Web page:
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CNN.com/AOL.com article: 36 million drivers would flunk drivers tests

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CNN.com/AOL.com article: 36 million drivers would flunk drivers tests

Old 11-16-07, 11:07 AM
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Itsjustb
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CNN.com/AOL.com article: 36 million drivers would flunk drivers tests

https://www.cnn.com/2007/LIVING/wayof...pid/index.html

From the article:

"The results were pretty eye-opening to us," says Gary Kusumi, president and CEO of GMAC Insurance Personal Lines. "Not only did they indicate that there are wide differences in terms of state scores, but there were significant trends that demonstrated the general public might have forgotten must-know items from when they first took their driver's test."

That's not news to us.

and one of my pet peeves as both a cyclist and a driver:

Fifty-five percent of the respondents didn't know how many feet before making a left or right turn to activate their turn signals

That's because most drivers don't use them. Ever.

And finally, if North Carolina placed 13th overall, God or whoever-is-in-charge help all of you who ride in states 14-50.
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Old 11-16-07, 11:36 AM
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Originally Posted by Itsjustb View Post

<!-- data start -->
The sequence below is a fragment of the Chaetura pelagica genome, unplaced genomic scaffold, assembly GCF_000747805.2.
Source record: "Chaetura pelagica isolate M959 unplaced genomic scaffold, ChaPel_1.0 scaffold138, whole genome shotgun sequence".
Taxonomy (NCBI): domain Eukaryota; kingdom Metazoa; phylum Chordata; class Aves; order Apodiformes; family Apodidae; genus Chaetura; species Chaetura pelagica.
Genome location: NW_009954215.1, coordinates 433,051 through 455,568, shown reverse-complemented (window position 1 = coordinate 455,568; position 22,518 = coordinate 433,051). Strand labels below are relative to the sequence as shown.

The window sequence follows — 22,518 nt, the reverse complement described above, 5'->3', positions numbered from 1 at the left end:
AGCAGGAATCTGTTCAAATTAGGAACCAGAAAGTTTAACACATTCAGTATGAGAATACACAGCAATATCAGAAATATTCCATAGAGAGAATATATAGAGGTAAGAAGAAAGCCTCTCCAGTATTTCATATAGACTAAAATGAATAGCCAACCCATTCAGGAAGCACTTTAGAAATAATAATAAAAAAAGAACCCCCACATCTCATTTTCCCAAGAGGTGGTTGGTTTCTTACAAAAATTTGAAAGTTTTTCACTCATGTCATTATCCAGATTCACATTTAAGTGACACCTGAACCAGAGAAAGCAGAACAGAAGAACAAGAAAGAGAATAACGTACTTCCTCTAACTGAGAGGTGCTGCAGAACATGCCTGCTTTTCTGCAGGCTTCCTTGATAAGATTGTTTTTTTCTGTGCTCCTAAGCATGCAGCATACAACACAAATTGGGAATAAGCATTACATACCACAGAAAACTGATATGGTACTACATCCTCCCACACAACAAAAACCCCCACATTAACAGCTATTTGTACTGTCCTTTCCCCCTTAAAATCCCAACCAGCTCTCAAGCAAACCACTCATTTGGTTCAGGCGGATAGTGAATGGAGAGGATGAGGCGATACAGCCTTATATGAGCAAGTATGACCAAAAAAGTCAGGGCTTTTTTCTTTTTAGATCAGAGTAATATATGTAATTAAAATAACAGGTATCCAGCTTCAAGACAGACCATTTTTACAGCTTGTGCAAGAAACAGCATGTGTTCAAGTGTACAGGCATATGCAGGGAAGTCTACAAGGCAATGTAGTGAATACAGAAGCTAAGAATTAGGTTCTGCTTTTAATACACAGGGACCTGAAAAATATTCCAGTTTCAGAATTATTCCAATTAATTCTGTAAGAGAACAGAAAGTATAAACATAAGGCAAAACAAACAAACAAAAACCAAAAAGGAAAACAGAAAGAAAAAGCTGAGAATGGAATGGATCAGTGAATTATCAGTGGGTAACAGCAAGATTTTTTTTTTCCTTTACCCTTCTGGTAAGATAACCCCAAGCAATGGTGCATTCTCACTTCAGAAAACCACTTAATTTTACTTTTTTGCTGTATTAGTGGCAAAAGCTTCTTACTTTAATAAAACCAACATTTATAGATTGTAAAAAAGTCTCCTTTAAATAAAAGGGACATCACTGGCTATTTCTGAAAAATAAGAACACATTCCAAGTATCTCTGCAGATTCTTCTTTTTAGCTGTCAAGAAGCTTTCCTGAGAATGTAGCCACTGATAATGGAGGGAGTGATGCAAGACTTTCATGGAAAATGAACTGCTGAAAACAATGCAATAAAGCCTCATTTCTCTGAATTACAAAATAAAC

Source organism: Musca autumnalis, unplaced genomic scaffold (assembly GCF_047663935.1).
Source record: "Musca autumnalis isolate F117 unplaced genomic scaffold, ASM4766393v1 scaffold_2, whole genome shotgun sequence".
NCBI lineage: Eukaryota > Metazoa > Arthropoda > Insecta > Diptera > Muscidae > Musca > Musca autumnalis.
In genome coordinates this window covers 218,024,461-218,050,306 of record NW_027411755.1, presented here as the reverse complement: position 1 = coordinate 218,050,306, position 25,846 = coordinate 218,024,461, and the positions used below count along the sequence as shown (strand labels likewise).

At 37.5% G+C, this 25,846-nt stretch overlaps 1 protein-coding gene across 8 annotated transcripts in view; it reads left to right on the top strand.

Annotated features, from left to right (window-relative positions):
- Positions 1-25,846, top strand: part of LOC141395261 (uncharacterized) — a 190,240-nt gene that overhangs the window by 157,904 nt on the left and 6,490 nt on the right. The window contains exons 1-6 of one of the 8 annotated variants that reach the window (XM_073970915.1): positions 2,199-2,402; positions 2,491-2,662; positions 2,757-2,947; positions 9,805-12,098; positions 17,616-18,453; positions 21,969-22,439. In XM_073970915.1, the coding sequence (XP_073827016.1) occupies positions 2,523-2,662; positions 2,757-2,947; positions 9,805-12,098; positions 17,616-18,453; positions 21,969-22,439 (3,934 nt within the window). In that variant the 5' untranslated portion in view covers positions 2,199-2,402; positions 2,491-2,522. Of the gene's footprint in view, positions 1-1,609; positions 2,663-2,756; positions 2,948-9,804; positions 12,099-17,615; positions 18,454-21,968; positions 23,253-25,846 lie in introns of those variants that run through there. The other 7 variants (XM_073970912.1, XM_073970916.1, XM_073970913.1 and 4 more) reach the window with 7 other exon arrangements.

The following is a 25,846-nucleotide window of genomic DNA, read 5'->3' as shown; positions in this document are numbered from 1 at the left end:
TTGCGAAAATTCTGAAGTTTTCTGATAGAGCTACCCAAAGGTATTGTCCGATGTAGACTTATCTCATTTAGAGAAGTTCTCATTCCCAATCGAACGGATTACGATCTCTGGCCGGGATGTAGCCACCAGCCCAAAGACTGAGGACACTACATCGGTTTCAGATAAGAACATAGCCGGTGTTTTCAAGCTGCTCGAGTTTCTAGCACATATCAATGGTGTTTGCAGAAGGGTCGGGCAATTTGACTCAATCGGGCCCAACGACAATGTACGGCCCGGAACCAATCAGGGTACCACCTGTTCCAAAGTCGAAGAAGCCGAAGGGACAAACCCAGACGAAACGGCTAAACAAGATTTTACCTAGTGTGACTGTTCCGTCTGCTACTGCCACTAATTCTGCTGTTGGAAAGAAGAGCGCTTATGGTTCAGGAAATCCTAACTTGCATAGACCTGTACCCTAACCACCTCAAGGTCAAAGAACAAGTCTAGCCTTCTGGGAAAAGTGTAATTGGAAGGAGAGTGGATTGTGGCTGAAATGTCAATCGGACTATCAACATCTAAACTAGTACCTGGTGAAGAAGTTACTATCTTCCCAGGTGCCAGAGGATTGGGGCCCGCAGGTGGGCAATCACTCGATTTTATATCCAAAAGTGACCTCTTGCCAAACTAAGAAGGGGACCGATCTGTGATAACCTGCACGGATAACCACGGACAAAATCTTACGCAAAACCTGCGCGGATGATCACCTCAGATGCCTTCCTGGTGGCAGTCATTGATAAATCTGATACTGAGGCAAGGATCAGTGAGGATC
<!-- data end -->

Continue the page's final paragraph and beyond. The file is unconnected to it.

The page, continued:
https://www.cnn.com/2007/LIVING/wayof...pid/index.html

• Fifty-five percent of the respondents didn't know how many feet before making a left or right turn to activate their turn signals

That's because most drivers don't use them. Ever.
Well, I admit that I had to look this one up. 100 ft? 200ft? In a car, I always use my blinker well before I turn or make a lane change. I just flip my blinker when it feels right to do so.

In CA, it's 100 ft. I would have guessed 200 ft. Does that make me unsafe? I don't think so.

On a bike, I signal for a LH turn, but rarely for a slow/stop or RH turn, unless I'm in a group.

Shoot, last time I went to the DMV for a renewal, there were no English language Driver's Handbooks! I used the Spanish version and did the best I could.

I passed.

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Old 11-16-07, 12:17 PM
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Originally Posted by Itsjustb View Post